A former Prince George’s County police officer pleaded guilty in federal court Wednesday to participating in a cigarette-smuggling scheme, becoming the latest defendant to admit his culpability in a wide-ranging federal corruption probe.

The former officer, identified as Chong Chen Kim, 43, of Odenton, pleaded guilty to conspiring with others to commit extortion while transporting and distributing untaxed cigarettes from Virginia into Maryland, federal prosecutors said. Kim also admitted to possessing a firearm in furtherance of a crime of violence. (Kim had previously been identified by authorities as Chong Chin Kim).

Kim, who worked for 16 years as a county police officer, entered his guilty plea in U.S. District Court in Greenbelt. The plea was announced by Maryland U.S. Attorney Rod J. Rosenstein, Richard A. McFeely, special-agent-in-charge of the Baltimore field office of the FBI, and Jeannine A. Hammett, acting special-agent-in-charge of the Washington, D.C. field office of the Internal Revenue Service.

According to Kim’s plea agreement, between July 2009 and January 2010, when he was a county police officer, Kim took part in a scheme in which contraband cigarettes were purchased in Virginia by two co-conspirators, including another former county police officer, then-Sgt. Richard J. Delabrer.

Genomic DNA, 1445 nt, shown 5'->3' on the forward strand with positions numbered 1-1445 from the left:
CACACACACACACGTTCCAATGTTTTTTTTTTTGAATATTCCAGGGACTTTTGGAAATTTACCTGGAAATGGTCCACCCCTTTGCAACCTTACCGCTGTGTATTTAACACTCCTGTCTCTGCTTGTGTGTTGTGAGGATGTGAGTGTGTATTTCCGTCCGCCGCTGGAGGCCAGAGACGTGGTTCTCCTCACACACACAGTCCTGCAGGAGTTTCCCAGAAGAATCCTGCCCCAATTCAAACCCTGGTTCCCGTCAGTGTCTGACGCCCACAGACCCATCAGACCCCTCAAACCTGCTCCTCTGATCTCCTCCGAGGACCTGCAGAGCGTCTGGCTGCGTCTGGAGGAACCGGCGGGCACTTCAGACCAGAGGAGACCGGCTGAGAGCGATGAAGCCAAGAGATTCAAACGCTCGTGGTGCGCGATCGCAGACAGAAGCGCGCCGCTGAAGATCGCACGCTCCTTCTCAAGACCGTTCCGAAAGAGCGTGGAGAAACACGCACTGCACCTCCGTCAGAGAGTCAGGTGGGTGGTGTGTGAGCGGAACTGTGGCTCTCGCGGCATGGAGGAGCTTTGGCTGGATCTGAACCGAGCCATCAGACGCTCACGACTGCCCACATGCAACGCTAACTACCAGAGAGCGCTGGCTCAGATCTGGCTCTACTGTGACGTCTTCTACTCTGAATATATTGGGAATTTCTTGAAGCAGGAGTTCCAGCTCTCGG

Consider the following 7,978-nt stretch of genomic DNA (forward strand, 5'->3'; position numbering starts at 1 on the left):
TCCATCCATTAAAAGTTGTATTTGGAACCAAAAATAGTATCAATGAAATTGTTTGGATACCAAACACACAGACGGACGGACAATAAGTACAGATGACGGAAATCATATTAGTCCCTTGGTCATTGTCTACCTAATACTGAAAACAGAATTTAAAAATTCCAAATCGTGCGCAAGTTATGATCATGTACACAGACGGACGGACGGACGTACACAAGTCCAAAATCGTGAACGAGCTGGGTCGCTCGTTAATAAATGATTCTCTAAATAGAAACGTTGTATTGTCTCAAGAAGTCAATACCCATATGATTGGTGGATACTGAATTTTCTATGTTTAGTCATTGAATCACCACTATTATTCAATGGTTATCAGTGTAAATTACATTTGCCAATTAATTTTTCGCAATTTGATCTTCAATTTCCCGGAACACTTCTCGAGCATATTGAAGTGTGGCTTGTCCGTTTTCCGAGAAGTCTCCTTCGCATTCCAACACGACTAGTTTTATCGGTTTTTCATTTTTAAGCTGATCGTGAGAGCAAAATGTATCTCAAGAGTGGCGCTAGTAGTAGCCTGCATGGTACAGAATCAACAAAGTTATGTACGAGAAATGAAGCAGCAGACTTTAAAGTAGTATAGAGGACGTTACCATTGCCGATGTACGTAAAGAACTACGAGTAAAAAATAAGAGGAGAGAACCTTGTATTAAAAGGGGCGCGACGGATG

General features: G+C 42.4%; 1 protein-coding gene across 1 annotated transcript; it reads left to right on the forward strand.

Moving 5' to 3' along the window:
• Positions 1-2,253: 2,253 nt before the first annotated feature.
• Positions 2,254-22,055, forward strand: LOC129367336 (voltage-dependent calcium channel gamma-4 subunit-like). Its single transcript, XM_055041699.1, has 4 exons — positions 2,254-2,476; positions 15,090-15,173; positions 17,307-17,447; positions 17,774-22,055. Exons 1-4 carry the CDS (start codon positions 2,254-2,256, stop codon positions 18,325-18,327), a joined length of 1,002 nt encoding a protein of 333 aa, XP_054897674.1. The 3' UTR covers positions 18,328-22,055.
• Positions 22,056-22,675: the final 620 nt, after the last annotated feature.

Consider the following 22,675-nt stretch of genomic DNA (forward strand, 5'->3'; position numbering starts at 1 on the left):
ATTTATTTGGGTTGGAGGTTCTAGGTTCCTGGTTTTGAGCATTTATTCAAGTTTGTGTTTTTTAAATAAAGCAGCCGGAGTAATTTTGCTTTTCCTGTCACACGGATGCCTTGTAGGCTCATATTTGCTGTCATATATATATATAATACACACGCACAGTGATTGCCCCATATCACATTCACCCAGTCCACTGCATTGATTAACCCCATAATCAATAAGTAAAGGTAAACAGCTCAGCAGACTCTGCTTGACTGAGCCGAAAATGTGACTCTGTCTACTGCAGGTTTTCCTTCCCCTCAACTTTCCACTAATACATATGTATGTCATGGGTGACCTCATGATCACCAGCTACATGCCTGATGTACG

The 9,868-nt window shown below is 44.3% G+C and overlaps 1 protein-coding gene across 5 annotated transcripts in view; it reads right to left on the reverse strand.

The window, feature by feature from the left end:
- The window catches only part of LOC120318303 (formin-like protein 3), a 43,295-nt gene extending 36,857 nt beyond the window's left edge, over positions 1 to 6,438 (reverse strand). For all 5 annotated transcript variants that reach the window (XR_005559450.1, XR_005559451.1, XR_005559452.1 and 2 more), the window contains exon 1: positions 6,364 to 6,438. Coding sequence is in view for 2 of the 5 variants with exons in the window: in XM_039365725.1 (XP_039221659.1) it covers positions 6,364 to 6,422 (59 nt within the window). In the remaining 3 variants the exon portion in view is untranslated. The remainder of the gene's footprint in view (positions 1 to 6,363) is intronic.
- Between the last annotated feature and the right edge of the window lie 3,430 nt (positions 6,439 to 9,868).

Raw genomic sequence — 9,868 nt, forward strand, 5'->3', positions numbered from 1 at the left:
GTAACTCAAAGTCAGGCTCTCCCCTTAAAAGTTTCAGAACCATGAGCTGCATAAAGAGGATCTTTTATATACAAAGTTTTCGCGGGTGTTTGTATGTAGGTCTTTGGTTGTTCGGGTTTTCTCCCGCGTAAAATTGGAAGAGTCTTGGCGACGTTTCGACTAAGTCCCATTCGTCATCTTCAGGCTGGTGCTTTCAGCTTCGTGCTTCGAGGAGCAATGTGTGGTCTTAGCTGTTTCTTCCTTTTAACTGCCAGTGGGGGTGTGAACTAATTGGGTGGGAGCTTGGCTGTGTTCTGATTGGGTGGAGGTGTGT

Chen and another member of the conspiracy purchased the contraband cigarettes, which were taxed in Virginia at a rate of 30 cents per pack, according to the plea agreement. Chen and the other man sold the cigarettes to buyers in New York, where taxes on local cigarettes were more than $8 a pack.

Altogther, Kim and his co-conspirators paid more than $1.7 million for more than 17 million contraband cigarettes, federal officials said.

Kim faces a possible sentence of 20 years in prison for the extortion conspiracy, and a mandatory five years incarceration for the gun offense.

More than a dozen people have pleaded guilty in the broad corruption investigation, including Delabrer, former county executive Jack B. Johnson, and his wife, Leslie Johnson, a former member of the county council.

U.S. District Judge Peter J. Messitte scheduled sentencing for Dec. 9.